The Periodogram

The *periodogram* is based on the definition of the power
spectral density (PSD) (see Appendix C). Let
denote a windowed segment of samples from a random process
,
where the window function
(classically the rectangular window)
contains
nonzero samples. Then the periodogram is defined as the
squared-magnitude DTFT of
divided by
[120, p. 65]:^{7.7}

In the limit as goes to infinity, the expected value of the periodogram equals the true power spectral density of the noise process . This is expressed by writing

(7.24) |

where denotes the power spectral density (PSD) of . (``Expected value'' is defined in Appendix C on page .)

In terms of the sample PSD defined in §6.7, we have

(7.25) |

That is, the periodogram is equal to the smoothed sample PSD. In the time domain, the autocorrelation function corresponding to the periodogram is Bartlett windowed.

In practice, we of course compute a *sampled* periodogram
,
, replacing the DTFT with the
length
FFT. Essentially, the steps of §6.9
include computation of the periodogram.

As mentioned in §6.9, a problem with the periodogram of noise
signals is that it too is *random* for most purposes. That is,
while the noise has been split into bands by the Fourier transform, it
has not been averaged in any way that reduces randomness, and each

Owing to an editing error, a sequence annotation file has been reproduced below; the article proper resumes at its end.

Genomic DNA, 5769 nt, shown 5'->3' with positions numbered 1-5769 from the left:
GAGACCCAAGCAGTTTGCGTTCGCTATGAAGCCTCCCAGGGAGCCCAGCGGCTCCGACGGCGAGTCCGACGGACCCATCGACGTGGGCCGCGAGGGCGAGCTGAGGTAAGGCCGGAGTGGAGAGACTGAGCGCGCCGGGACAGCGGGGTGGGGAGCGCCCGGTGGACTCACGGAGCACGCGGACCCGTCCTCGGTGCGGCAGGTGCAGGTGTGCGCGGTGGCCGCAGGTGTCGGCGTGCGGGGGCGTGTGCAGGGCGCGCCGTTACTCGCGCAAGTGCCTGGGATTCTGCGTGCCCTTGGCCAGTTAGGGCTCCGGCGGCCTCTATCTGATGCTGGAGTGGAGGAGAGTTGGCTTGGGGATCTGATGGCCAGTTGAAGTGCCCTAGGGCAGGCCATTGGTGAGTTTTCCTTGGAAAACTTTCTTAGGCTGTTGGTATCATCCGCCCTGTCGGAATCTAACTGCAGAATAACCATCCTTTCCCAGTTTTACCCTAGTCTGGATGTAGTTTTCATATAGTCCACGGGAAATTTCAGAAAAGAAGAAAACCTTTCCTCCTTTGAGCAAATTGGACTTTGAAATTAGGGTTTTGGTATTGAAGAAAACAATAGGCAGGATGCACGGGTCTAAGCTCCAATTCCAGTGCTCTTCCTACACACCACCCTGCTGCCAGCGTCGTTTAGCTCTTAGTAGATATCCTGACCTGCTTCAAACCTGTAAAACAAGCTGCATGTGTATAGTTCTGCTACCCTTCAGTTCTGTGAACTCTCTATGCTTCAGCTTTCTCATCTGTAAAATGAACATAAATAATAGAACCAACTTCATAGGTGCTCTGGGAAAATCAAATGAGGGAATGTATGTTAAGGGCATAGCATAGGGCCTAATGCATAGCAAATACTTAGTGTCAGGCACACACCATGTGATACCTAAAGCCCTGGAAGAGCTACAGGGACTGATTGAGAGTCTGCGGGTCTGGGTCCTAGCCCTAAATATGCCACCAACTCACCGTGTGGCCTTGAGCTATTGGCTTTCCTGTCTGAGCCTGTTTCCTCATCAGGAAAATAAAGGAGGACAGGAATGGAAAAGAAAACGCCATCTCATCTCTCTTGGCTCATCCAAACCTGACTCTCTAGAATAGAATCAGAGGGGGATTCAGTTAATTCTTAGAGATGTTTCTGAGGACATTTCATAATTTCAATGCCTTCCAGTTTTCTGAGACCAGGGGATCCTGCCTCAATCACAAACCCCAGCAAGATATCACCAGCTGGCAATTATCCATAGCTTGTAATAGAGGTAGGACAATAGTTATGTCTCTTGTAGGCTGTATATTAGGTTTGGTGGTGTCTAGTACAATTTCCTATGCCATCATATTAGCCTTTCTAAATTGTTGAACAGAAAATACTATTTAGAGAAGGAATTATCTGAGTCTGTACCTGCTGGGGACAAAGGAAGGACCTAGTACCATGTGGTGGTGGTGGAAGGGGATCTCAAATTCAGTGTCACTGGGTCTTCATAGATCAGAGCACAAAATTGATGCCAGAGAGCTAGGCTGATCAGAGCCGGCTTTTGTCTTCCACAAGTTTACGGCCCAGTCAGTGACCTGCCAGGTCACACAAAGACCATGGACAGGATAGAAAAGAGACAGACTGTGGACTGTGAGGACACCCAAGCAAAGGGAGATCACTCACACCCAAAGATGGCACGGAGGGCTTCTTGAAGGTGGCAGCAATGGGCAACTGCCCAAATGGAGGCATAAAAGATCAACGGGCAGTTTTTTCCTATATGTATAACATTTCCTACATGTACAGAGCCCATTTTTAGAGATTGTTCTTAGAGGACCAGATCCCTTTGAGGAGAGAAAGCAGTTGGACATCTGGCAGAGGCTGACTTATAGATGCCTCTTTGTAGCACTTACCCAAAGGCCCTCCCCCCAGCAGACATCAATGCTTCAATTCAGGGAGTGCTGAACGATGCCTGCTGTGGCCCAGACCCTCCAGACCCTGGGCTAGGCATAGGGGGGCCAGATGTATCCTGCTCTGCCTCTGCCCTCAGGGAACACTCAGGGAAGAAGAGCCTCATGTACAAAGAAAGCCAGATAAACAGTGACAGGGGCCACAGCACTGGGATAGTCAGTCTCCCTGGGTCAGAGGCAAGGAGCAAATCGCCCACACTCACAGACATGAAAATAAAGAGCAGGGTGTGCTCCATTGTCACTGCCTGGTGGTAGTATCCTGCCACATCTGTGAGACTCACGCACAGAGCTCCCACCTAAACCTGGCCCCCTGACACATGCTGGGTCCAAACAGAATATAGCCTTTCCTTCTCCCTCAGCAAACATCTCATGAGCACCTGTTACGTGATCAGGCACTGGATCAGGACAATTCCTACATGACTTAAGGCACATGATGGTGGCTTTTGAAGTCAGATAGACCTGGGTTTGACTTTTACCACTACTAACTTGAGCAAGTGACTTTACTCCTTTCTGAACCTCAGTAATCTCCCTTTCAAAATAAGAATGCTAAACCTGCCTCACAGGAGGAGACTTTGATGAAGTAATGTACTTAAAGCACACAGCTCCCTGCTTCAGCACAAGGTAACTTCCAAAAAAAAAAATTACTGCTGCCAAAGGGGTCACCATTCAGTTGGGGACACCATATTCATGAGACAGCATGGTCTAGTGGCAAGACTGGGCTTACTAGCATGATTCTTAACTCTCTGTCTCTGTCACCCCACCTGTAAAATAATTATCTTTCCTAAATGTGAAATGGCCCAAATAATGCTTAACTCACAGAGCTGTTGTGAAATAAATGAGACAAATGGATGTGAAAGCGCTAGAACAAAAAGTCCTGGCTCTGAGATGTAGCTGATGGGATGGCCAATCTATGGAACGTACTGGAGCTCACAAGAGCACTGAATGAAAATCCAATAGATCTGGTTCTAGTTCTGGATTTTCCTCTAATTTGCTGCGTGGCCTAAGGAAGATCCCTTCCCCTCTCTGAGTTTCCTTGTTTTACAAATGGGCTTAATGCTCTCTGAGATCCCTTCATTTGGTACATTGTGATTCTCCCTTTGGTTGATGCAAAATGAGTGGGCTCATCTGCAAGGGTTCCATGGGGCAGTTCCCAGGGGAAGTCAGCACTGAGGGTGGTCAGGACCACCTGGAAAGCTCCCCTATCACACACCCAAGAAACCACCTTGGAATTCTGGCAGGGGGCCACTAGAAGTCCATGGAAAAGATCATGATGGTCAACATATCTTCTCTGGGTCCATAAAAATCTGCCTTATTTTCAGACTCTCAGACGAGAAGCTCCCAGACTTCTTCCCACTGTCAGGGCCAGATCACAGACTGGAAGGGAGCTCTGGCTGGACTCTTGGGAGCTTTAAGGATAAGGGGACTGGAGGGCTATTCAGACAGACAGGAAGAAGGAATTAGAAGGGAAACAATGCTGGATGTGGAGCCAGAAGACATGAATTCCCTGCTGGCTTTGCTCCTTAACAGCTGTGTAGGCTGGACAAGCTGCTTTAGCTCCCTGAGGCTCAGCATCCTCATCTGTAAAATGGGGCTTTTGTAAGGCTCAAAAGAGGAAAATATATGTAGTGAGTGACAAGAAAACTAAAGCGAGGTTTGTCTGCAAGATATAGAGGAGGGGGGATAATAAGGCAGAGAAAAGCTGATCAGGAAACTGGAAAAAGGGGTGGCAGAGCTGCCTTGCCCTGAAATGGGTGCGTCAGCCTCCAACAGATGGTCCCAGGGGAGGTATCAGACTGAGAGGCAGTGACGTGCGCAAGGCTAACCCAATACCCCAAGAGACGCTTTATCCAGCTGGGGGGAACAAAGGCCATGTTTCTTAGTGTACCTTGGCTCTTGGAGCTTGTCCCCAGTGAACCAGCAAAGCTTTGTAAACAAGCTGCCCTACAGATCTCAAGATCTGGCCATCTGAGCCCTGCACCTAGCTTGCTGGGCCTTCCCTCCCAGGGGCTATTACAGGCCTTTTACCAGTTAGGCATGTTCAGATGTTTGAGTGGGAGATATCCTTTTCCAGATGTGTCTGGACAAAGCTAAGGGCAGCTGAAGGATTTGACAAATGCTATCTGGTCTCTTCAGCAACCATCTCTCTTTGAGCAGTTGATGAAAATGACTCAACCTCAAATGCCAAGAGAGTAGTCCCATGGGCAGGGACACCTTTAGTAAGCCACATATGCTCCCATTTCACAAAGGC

band produces a nearly independent random value. In fact, it can be
shown [120] that
is a random variable whose
standard deviation (square root of its variance) is comparable to its
mean.

In principle, we should be able to recover from
a
*filter*
which, when used to filter white noise,
creates a noise indistinguishable statistically from the observed
sequence
. However, the DTFT is evidently useless for this
purpose. How do we proceed?

The trick to noise spectrum analysis is that many sample power spectra
(squared-magnitude FFTs) must be *averaged* to obtain a
``stable'' statistical estimate of the noise spectral envelope.
This is the essence of *Welch's method* for spectrum analysis of
stochastic processes, as elaborated in §6.12 below. The right
column of Fig.6.1 illustrates the effect of this averaging for
white noise.

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Center for Computer Research in Music and Acoustics (CCRMA), Stanford University